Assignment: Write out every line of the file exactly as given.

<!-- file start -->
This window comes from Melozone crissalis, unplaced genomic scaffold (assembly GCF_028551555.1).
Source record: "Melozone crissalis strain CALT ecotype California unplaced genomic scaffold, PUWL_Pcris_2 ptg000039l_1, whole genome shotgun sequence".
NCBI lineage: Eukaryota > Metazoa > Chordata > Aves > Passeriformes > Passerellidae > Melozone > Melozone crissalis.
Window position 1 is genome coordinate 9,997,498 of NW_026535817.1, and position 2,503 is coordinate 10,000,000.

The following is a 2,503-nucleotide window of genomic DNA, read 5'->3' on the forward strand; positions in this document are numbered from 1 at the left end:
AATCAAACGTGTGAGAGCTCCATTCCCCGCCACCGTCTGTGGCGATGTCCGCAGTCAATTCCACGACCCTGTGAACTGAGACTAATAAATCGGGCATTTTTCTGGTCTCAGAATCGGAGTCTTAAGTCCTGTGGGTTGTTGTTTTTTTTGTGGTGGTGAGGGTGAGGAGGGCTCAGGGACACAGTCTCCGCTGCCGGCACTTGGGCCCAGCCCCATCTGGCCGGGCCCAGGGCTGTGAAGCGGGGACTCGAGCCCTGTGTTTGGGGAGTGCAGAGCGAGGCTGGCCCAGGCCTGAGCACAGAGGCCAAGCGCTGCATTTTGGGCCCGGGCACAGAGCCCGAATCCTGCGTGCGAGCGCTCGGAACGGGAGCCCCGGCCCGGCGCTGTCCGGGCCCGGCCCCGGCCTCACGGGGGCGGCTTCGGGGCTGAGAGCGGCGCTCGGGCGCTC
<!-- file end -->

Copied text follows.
This window comes from Melozone crissalis, unplaced genomic scaffold (assembly GCF_028551555.1).
Source record: "Melozone crissalis strain CALT ecotype California unplaced genomic scaffold, PUWL_Pcris_2 ptg000039l_1, whole genome shotgun sequence".
NCBI lineage: Eukaryota > Metazoa > Chordata > Aves > Passeriformes > Passerellidae > Melozone > Melozone crissalis.
Window position 1 is genome coordinate 9,997,498 of NW_026535817.1, and position 2,503 is coordinate 10,000,000.

The following is a 2,503-nucleotide window of genomic DNA, read 5'->3' on the forward strand; positions in this document are numbered from 1 at the left end:
AATCAAACGTGTGAGAGCTCCATTCCCCGCCACCGTCTGTGGCGATGTCCGCAGTCAATTCCACGACCCTGTGAACTGAGACTAATAAATCGGGCATTTTTCTGGTCTCAGAATCGGAGTCTTAAGTCCTGTGGGTTGTTGTTTTTTTTGTGGTGGTGAGGGTGAGGAGGGCTCAGGGACACAGTCTCCGCTGCCGGCACTTGGGCCCAGCCCCATCTGGCCGGGCCCAGGGCTGTGAAGCGGGGACTCGAGCCCTGTGTTTGGGGAGTGCAGAGCGAGGCTGGCCCAGGCCTGAGCACAGAGGCCAAGCGCTGCATTTTGGGCCCGGGCACAGAGCCCGAATCCTGCGTGCGAGCGCTCGGAACGGGAGCCCCGGCCCGGCGCTGTCCGGGCCCGGCCCCGGCCTCACGGGGGCGGCTTCGGGGCTGAGAGCGGCGCTCGGGCGCTC